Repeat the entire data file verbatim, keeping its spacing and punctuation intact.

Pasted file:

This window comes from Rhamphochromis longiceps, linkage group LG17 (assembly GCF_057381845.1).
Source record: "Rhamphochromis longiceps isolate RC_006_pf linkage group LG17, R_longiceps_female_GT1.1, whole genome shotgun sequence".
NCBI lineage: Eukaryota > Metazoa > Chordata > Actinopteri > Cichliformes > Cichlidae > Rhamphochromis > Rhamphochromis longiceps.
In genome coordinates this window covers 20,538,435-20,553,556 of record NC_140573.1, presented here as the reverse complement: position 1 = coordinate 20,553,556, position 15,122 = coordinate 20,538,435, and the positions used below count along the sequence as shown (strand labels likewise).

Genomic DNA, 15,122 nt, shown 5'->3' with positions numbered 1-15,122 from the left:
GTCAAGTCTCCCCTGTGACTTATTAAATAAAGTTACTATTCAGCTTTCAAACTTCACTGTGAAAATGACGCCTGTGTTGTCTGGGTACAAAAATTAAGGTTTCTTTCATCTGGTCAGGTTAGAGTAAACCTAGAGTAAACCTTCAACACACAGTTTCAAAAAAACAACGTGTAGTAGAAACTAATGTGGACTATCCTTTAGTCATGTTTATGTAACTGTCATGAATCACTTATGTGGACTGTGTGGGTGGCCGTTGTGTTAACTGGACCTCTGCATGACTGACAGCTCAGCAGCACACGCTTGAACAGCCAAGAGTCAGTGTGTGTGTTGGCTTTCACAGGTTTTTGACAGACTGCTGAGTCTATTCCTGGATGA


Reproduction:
This window comes from Rhamphochromis longiceps, linkage group LG17 (assembly GCF_057381845.1).
Source record: "Rhamphochromis longiceps isolate RC_006_pf linkage group LG17, R_longiceps_female_GT1.1, whole genome shotgun sequence".
NCBI lineage: Eukaryota > Metazoa > Chordata > Actinopteri > Cichliformes > Cichlidae > Rhamphochromis > Rhamphochromis longiceps.
In genome coordinates this window covers 20,538,435-20,553,556 of record NC_140573.1, presented here as the reverse complement: position 1 = coordinate 20,553,556, position 15,122 = coordinate 20,538,435, and the positions used below count along the sequence as shown (strand labels likewise).

Genomic DNA, 15,122 nt, shown 5'->3' with positions numbered 1-15,122 from the left:
GTCAAGTCTCCCCTGTGACTTATTAAATAAAGTTACTATTCAGCTTTCAAACTTCACTGTGAAAATGACGCCTGTGTTGTCTGGGTACAAAAATTAAGGTTTCTTTCATCTGGTCAGGTTAGAGTAAACCTAGAGTAAACCTTCAACACACAGTTTCAAAAAAACAACGTGTAGTAGAAACTAATGTGGACTATCCTTTAGTCATGTTTATGTAACTGTCATGAATCACTTATGTGGACTGTGTGGGTGGCCGTTGTGTTAACTGGACCTCTGCATGACTGACAGCTCAGCAGCACACGCTTGAACAGCCAAGAGTCAGTGTGTGTGTTGGCTTTCACAGGTTTTTGACAGACTGCTGAGTCTATTCCTGGATGA